Sat. Jul 20th, 2024


David M. Luna
Director for Anticrime Programs, Bureau of International Narcotics and Law Enforcement Affairs
Conseil Superieur de la Formation et de la Recherche Strategique
Paris, France
December 13, 2013



[As Prepared]

Good afternoon.

I would like to thank Alain Bauer, President of the Conseil Supérieur de la Formation et de la Recherche Stratégique (CSFRS) and the Government of France for their kind invitation to attend the “IVèmes Assises Nationales de la Recherche Stratégique” and share the U.S. perspective on some of the transnational challenges and risks that threaten our common security and interests in many parts of the world today.

It is always a pleasure for me to participate in events at military centers of learning like the École Militaire, where students and scholars can educate one other about the strategic art of confronting complex threats and challenges in a rapidly-changing world.

I can personally attest to the value of higher military education, having studied at the U.S. Army War College. While at the War College, not only did I gain a nuanced understanding of current global threats and pathways to promote and defend our national interests, I learned also that the Defense Department and the State Department are not from different planets, as we used to say in Washington. I came to understand that collaboration—across agencies, across borders—could act as a force multiplier for our own efforts.

So a big “hooah!” all around to military colleges for educating future leaders and fostering a Whole-of-Government, Whole-of-Society approach to global security.

Finally, I would also like to recognize my good friend Dr. Xavier Raufer, Université Paris II MCC, Conseil Scientifique, for his leadership over the years to address global security issues and foster collaboration between the United States and France against transnational crime, terrorism, and corruption.

In the time allotted to me, I would like to outline the converging threats that are increasingly alarming to the United States and our partners; how the United States is responding to these threats; and, finally, how the international community mitigates these threats and builds resiliency through collective action.

Navigating Global Threats and Geo-Security Risks: Human Disasters

Distinguished ladies and gentlemen, we live at a time of great promise and great peril. The theme of this roundtable—“Disorders of the world and crime: structural perspectives”—is timely.

Ever the optimist, I believe that through collaborative platforms, networks, and partnerships, we can create order from chaos and increase our ability to pull humanity back from the brink of disaster, especially where criminal entrepreneurs and illicit networks exploit calamity to erode our collective security and economic stability.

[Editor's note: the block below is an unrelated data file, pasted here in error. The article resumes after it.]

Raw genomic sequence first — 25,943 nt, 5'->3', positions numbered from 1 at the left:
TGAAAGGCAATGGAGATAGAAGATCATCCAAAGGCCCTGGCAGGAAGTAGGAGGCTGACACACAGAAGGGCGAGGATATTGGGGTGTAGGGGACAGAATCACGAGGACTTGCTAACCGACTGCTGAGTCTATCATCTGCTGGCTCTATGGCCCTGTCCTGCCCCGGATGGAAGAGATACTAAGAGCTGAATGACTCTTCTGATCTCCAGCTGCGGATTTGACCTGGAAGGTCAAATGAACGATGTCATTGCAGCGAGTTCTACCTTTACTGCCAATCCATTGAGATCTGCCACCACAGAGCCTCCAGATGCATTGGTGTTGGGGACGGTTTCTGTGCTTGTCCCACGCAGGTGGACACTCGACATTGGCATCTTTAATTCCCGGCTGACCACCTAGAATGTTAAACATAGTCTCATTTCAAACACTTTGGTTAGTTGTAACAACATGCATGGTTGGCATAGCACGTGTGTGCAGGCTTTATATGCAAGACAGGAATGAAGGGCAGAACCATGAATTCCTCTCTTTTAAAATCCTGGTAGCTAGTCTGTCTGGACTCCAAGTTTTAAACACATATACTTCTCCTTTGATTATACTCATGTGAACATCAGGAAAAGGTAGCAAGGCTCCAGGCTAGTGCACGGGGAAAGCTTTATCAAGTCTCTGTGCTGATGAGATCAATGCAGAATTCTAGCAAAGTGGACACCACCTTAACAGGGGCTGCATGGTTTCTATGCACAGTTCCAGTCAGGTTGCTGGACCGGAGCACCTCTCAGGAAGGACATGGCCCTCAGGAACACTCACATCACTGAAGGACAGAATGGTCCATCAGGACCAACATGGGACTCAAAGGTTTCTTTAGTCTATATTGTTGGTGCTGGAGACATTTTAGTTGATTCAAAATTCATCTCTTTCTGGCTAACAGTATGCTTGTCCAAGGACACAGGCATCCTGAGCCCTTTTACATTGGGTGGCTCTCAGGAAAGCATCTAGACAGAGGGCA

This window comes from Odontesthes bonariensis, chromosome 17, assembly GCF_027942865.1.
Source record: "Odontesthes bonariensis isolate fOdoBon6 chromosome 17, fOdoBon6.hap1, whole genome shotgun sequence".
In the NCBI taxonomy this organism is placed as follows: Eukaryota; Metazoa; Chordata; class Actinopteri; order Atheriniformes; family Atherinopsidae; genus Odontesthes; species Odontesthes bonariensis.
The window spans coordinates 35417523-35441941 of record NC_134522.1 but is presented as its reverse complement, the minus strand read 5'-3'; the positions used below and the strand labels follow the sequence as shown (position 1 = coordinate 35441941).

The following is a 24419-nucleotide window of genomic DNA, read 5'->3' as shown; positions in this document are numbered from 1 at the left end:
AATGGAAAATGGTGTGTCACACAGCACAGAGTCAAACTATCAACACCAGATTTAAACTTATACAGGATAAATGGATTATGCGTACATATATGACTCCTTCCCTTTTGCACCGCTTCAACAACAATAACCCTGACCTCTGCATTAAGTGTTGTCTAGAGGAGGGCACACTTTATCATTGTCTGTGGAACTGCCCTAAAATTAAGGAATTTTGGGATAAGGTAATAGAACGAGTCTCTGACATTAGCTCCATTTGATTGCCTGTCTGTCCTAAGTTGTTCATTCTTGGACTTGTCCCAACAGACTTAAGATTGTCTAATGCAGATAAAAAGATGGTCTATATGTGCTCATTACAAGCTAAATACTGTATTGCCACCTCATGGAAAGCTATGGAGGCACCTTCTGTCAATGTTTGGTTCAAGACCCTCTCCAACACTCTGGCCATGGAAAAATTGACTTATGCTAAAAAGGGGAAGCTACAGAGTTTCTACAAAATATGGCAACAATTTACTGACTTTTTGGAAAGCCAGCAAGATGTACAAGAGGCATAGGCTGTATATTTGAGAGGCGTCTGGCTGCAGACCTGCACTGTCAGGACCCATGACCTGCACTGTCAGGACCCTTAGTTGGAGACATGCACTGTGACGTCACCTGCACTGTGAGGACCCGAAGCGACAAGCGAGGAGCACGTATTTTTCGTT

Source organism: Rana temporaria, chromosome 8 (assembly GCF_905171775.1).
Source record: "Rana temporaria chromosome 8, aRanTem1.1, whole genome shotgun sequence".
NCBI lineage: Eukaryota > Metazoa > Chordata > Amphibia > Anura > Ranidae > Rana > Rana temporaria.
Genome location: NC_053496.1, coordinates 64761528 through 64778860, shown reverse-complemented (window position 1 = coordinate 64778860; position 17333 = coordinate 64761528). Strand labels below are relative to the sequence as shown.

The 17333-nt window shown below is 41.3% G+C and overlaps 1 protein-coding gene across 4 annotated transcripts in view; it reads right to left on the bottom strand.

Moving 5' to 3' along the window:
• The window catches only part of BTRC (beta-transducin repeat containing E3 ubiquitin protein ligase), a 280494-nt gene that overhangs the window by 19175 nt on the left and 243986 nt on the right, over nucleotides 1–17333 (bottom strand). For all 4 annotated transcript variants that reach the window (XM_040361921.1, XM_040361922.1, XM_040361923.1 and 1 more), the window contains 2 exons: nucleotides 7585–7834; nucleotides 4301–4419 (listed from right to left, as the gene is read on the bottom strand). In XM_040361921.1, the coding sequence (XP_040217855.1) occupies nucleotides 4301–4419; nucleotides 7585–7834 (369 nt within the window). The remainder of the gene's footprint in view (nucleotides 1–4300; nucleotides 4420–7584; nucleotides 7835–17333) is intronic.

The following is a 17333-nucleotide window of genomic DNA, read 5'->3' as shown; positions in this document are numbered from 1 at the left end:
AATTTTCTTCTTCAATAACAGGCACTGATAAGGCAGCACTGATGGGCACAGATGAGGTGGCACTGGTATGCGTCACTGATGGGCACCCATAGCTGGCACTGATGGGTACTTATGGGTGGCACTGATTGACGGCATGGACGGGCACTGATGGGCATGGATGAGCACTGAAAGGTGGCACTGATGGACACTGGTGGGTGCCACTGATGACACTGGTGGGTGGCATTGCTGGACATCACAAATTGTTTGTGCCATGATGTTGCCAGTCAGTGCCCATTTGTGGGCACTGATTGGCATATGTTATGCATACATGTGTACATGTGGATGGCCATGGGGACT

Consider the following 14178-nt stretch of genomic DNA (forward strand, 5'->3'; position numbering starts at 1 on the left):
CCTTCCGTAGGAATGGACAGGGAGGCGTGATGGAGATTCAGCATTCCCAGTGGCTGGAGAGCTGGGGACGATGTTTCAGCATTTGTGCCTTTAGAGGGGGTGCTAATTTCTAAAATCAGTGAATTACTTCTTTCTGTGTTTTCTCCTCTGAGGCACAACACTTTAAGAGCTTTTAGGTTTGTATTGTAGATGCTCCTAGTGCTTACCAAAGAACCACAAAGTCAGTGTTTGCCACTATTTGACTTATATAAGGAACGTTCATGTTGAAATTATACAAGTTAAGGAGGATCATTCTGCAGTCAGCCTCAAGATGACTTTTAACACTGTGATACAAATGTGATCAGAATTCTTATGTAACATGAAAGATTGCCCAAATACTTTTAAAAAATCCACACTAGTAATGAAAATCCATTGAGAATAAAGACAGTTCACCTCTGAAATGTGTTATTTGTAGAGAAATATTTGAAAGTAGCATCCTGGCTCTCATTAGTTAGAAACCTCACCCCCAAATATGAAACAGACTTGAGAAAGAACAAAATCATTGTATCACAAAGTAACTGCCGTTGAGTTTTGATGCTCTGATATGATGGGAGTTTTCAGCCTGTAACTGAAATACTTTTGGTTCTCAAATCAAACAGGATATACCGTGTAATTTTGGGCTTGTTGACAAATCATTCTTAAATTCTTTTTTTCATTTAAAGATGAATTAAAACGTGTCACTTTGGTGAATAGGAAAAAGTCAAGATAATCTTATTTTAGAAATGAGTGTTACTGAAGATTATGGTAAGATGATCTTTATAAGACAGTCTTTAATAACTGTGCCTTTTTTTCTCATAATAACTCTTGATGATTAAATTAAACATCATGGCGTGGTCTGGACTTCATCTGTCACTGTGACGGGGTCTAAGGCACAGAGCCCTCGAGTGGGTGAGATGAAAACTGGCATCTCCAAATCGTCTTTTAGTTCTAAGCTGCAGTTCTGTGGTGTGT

Corruption is a particularly destabilizing force to our security, development, and prosperity agenda. Corruption is the lifeblood of transnational organized crime. International criminals have tremendous financial resources, and they spare no expense to corrupt government and law enforcement officials. Not only does corruption undermine security, development, and the rule of law, but it also erodes public trust in institutions, distorts markets, and fuels the spread of organized crime and terror.

Many of the threats we see emerging today are unified in one way or another by one common factor: corruption. Even in the most advanced economies, dark corners exist where a parallel, illicit market thrives. In these dark shadows, corrupt business leaders, government officials, and criminals are working together to influence the economies of many countries. Wherever criminal elements and their corrupt facilitators operate with impunity, our collective efforts to rid the world of ungoverned spaces, promote democracy and the rule of law, and expand legitimate economic opportunities will always be incomplete.

Illicit Trade

Illicit trade—or, as some have called it, “the dark side of globalization”—is another human-caused disaster, and one that I had the opportunity to discuss yesterday at the OECD High-Level Risk Forum as chair of the OECD Task Force on Charting Illicit Trade.

The illegal economy includes narcotics trafficking, wildlife trafficking, human trafficking, illegal logging, counterfeit consumer goods and medications, and other illicit enterprises. It is a network of shadowy markets in which illegal arms brokers and narcotics kingpins act as the new CEOs and venture capitalists.

According to some estimates, the illegal economy accounts for eight to 15 percent of world GDP, and in many parts of the developing world, it may account for several times this estimate. The estimated annual costs and revenues generated by transnational illicit networks and organized crime groups are staggering:

  • Bribery: Significant portion of $1 trillion
  • Narcotics Trafficking: $750 billion to $1 trillion
  • Counterfeited and Pirated Products: $500 billion
  • Environmental Crime (illegal wildlife trade, logging, trade in CFCs, and toxic waste dumping): $20 to $40 billion
  • Human Trafficking: 20.9 million victims globally, $32 billion annually
  • Credit Card Fraud: $10 to 12 billion

Simply put, illicit trade is a barrier to economic growth. It distorts legitimate markets, disrupts global supply chains, and depletes natural resources. It also imperils our collective security. We all experience the effects of illicit trade every day: